Laser interstitial thermal therapy (LITT) is a minimally invasive procedure that can treat certain problems in the brain without surgery. These include:
- Brain tumors that start in the brain (primary brain tumors) or come back after treatment (recurrent brain tumors)
- Cancer that spreads to the brain from somewhere else in the body (brain metastases)
- Epilepsy that can’t be controlled with medication
- Inflammation or tissue death caused by brain radiation treatments (radiation necrosis)
University of Iowa Health Care was the first medical center in the state to offer LITT. This means our neurosurgeons have more experience performing it than any other specialists in Iowa.
How LITT works
Laser interstitial thermal therapy is also known as laser ablation or thermal ablation. It’s a minimally invasive treatment option for some people who need brain surgery.
With LITT, we can reach the parts of the skull with less impact on your body to remove a tumor or a piece of brain that’s causing seizures. We use a laser to destroy (ablate) any abnormal or cancerous brain tissue.
Your neurosurgeon will make a single, small hole into your skull. Using an MRI or CT scan for guidance, they’ll insert a tiny, laser-tipped probe through the hole and guide it to the treatment area. The laser will heat up and burn away all the unhealthy tissue, while leaving healthy tissue intact.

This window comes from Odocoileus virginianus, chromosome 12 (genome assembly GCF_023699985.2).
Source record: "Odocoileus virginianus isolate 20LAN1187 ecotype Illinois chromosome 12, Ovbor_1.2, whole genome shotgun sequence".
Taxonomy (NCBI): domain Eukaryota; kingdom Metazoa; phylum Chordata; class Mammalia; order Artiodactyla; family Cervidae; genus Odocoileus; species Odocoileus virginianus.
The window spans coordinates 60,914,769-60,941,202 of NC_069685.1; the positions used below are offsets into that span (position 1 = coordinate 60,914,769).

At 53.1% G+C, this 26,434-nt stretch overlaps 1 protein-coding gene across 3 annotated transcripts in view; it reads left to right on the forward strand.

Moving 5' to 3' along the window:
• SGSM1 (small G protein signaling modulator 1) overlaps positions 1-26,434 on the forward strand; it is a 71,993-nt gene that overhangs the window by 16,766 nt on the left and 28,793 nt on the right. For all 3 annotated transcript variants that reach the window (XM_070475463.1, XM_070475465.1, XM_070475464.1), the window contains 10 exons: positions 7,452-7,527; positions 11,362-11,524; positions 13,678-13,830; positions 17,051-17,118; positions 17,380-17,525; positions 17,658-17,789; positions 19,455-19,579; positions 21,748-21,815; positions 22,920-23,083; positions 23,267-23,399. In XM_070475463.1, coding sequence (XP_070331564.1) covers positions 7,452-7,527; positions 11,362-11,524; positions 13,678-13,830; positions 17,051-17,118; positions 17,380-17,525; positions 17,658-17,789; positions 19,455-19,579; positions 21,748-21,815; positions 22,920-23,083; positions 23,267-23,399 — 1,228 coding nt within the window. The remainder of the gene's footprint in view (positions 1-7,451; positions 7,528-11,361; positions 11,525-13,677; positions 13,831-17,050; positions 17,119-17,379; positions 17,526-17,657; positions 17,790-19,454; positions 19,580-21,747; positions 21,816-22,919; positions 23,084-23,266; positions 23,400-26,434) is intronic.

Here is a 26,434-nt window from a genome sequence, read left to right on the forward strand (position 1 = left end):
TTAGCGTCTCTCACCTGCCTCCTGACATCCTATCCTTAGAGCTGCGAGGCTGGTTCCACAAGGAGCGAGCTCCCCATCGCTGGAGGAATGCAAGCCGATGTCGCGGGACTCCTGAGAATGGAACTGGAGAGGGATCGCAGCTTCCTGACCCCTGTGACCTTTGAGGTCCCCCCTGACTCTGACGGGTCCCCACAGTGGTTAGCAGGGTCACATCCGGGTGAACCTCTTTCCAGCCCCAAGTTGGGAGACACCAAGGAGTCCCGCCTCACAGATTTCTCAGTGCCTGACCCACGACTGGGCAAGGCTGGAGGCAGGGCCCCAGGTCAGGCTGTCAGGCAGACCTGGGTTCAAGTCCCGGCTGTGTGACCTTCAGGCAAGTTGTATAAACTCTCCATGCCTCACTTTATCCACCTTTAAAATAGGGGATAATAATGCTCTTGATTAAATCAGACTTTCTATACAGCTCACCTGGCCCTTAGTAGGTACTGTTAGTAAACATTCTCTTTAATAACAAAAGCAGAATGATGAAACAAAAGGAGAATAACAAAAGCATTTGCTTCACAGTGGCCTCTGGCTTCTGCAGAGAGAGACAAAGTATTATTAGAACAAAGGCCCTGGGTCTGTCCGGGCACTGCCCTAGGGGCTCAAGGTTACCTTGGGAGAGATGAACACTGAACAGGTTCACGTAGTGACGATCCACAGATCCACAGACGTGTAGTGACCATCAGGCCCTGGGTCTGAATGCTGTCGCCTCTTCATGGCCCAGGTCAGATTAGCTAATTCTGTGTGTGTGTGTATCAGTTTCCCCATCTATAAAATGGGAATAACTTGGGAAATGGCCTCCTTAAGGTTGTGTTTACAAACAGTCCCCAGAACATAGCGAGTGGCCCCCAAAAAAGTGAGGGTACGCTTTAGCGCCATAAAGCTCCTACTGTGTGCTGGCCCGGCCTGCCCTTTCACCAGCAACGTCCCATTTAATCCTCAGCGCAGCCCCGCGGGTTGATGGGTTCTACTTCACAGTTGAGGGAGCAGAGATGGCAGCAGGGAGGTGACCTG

Compared to traditional brain surgery, which involves removing part of the skull to reach affected areas of the brain, LITT has a lower risk of complications and a shorter, less painful recovery.
What to expect during LITT
If your provider thinks you may benefit from LITT, you’ll undergo tests to make sure it’s the best treatment for your condition. These tests may include brain imaging scans to see the size and location of a tumor, or intracranial EEG to pinpoint the source of seizures.
Once we confirm you’re a good candidate for LITT, we’ll schedule your procedure.
During your procedure
Your procedure will take place in the hospital. It usually includes the following steps:
We’ll fit you with equipment, such as a blood pressure cuff and oxygen sensor, to monitor your vital signs and a headframe so that your head stays still during the procedure.
You’ll receive general anesthesia, which means you’ll be asleep during your procedure.
Your neurosurgeon will make a tiny incision in your scalp, and then drill a small hole (about the size of a pencil eraser) in your skull. They’ll place a thin, laser-tipped probe through this hole.
Using “maps” of your brain created before surgery, your neurosurgeon will deliver laser heat to the brain tissue that needs to be destroyed.
We’ll remove the probe and close your incision. This usually requires a single stitch.
We use imaging technology throughout the procedure (intraoperative CT or MRI). This helps us make sure we drill the hole in the right place, and insert the probe at the right depth. It also helps us guide the laser so that we only ablate unhealthy brain tissue.
After your procedure
After LITT, most patients stay one night in the hospital. If you experience any pain after you return home, you should call your provider.
Who can benefit
- Patients of all ages with a diagnosis of epilepsy
- Patients who have a drug resistance to more standard medical treatments of epilepsy.
- Patients who need to have a brain tumor or radiation necrosis (brain tissue that has been damaged by radiation therapy) removed.